We explore how house prices evolve under technological progress, when housing serves for consumption as well as store of value. Technological change leads to human capital substituting physical capital and manual labor. Reduced use of physical capital implies that firms have less tangible collateral to pledge for external finance. This results in lower business demand for credit and a decline in interest rates. Over time, savings are redirected to mortgage credit, where houses serve as collateral. Under fixed land supply, house prices rise in real terms. The combination of growing wage inequality and mortgage credit leads to high household leverage for low-skill workers, increasing default rates and foreclosures. Restraining mortgage borrowing is more effective than subsidies to limit mortgage defaults, by containing both leverage and house price appreciation. It also leads to lower interest rates, supporting more corporate investment and higher wages.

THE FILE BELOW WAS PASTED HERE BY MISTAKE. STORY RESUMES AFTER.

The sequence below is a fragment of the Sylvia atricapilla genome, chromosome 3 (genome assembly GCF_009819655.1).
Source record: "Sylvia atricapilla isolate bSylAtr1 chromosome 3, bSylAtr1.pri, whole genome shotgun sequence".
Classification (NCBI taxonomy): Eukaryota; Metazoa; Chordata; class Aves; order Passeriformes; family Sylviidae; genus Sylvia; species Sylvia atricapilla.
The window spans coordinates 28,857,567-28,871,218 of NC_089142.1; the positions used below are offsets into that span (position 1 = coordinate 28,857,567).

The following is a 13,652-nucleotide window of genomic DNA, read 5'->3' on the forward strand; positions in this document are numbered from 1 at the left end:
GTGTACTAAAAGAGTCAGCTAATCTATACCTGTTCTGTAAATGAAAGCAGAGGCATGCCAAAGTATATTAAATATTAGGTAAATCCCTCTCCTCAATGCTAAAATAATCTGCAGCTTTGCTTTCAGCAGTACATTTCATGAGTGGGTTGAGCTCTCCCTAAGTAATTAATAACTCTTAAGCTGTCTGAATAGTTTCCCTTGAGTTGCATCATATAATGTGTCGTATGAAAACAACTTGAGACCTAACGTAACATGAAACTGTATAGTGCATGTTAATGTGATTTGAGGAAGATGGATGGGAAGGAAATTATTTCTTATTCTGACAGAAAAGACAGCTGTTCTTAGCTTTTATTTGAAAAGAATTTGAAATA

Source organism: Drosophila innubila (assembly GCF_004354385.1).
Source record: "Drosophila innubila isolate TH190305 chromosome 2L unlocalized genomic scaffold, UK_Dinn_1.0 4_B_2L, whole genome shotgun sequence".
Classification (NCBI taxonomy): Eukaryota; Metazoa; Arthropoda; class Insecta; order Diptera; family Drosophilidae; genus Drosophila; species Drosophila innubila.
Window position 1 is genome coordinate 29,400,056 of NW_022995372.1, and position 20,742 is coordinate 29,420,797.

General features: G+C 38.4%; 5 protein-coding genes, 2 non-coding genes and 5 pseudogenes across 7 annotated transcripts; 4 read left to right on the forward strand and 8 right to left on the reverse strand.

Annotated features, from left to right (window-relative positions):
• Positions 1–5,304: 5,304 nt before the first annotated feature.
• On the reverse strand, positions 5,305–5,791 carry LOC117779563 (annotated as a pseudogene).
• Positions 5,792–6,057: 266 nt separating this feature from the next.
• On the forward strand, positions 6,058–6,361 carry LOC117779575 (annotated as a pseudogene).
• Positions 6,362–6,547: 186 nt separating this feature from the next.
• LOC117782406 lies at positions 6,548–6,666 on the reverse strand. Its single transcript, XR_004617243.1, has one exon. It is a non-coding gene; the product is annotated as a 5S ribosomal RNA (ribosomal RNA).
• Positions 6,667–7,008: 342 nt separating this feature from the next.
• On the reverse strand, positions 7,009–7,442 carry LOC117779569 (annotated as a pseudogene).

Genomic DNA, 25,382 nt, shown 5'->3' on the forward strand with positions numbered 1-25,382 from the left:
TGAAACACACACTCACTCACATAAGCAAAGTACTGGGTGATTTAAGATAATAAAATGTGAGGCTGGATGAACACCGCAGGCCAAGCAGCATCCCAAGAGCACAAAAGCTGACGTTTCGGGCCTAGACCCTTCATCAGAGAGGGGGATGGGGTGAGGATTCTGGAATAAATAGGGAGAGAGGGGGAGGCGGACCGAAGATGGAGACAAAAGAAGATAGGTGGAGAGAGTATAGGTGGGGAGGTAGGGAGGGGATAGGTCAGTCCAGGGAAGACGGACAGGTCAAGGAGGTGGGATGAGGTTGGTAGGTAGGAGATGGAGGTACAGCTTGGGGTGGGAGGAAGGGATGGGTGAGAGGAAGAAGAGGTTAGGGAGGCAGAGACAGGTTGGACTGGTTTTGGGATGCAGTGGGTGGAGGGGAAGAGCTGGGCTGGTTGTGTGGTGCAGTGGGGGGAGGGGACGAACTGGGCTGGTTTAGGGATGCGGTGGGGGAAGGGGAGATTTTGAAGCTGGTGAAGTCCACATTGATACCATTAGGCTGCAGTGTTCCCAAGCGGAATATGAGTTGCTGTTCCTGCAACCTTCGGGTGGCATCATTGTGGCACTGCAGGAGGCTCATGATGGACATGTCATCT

# 15-079/IV (2015-07-06)
- Robin Döttling, University of Amsterdam, the Netherlands; Enrico Perotti, University of Amsterdam, the Netherlands
- Inequality, mortgage credit, housing, human capital, skill-biased technological change
- JEL codes:
- D33, E22, E44, R21